Massachusetts Sick Leave Law Gives Employees More Rights, but Raises Questions
As many people know, in November 2014 Massachusetts passed a new sick time law that goes into effect on July 1, 2015.
The law allows all employees in Massachusetts to accrue sick time at a rate of 1 hour for every 30 hours worked, up to a total of up to 40 hours earned per year. For exempt (salary) employees, one week of work is treated as 40 hours worked for purposes of accruing sick time.
For employers with 11 or more employees, sick time must be paid. For employers with less than 11 employees, sick time may be unpaid.
Employees are not entitled to use their sick time until they have been with the employer for 90 days.
What can sick time be used for? The statute is broad and encompasses caring for a sick family member, for oneself, for doctor appointments, or for effects related to domestic violence.
The hours may be used incrementally. For instance, if an employee needs to take two hours off in the morning to attend a doctor’s appointment, she can use those two hours without sacrificing a full day off.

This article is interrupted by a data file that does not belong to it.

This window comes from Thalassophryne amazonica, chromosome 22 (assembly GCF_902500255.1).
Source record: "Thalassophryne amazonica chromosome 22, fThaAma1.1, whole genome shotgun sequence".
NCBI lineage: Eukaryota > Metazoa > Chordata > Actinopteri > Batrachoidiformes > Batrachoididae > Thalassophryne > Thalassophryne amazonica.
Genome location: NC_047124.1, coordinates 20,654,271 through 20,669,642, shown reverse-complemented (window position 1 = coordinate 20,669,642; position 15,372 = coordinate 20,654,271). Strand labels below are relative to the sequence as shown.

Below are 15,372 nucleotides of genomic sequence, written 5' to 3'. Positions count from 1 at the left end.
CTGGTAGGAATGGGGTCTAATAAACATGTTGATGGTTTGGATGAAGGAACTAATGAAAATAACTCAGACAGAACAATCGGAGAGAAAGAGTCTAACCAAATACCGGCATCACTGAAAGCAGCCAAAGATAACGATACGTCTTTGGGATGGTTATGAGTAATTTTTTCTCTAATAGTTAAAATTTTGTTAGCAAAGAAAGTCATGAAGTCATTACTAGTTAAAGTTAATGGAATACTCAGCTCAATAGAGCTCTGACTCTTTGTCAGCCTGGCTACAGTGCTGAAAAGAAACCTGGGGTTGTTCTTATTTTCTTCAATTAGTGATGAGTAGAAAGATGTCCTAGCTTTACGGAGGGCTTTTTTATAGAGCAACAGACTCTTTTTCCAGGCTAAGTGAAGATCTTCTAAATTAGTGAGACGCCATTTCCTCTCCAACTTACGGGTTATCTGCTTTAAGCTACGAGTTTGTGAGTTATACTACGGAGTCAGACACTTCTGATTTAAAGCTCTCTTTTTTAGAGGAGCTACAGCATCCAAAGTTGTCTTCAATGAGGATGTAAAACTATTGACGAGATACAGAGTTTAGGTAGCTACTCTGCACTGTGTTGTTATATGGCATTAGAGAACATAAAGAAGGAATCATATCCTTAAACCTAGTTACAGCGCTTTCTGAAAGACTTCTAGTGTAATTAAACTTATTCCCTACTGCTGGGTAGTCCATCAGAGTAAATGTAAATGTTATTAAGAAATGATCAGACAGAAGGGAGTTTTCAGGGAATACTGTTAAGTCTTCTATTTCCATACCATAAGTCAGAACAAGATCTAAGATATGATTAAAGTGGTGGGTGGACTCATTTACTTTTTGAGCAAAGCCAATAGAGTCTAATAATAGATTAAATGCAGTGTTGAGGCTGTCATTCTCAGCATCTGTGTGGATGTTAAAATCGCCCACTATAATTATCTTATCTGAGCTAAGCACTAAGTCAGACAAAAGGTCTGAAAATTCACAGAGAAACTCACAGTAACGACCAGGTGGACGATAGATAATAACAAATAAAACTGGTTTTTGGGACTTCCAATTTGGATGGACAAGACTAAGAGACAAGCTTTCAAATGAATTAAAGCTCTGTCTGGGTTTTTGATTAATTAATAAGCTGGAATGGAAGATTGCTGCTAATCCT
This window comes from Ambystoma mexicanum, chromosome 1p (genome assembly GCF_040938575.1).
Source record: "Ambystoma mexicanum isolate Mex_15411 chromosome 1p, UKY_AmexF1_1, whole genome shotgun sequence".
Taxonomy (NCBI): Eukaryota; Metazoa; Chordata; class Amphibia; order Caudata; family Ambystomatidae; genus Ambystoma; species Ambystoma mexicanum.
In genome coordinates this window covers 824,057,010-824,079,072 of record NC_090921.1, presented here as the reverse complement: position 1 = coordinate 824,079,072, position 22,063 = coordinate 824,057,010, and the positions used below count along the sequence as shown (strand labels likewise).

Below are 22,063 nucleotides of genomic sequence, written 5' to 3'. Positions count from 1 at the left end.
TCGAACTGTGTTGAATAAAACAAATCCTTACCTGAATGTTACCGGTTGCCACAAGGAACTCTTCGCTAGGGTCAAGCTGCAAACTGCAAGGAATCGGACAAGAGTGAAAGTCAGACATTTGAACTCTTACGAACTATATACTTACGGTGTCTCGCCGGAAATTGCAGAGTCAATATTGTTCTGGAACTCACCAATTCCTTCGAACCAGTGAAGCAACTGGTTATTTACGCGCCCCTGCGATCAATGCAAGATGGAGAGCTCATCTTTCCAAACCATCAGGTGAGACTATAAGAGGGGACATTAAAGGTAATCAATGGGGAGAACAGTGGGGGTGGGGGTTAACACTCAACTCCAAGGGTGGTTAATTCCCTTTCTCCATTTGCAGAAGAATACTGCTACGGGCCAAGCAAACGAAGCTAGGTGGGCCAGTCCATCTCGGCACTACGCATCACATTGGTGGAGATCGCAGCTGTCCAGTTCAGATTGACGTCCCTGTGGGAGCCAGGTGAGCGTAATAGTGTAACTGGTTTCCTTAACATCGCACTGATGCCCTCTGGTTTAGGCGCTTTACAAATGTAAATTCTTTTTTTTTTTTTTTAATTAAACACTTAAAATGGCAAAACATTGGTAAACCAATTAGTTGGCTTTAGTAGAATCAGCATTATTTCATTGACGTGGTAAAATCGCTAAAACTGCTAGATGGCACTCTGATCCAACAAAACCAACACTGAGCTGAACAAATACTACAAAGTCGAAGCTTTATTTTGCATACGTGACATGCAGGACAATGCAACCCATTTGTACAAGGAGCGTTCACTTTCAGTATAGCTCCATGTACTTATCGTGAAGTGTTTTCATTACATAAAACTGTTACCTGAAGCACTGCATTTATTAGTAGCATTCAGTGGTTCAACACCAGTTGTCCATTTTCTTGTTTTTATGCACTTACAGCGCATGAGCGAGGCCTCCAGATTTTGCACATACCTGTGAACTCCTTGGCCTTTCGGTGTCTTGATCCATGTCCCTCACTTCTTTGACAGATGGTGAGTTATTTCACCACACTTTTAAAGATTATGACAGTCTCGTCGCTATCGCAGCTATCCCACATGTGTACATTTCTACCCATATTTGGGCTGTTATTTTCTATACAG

Some issues are unclear, such as the interaction of “sick time” with paid time off, or “PTO time.” Most who have reviewed the issue are of the opinion that so long as the employer provides PTO time, employees do not get an additional 40 hours of sick time.
Sick time can be carried over, to a certain extent. 40 hours of unused sick time can be carried over to the next year, although employers may prohibit employees from using more than 40 hours of sick time within one year.
Finally, if an employee quits or is fired with unused sick time, the employer does not have to pay the value of the time to the employee. Generally, however, an employer is required to pay an employee her final paycheck with all amounts owed or due to them on their last day.
The law does leave a number of unanswered questions that will probably be filled in by regulations from the Massachusetts Attorney General or by judges, such as whether employees outside Massachusetts count toward the total number of employees, what records employers will have to keep, and how breaks in service will be handled.
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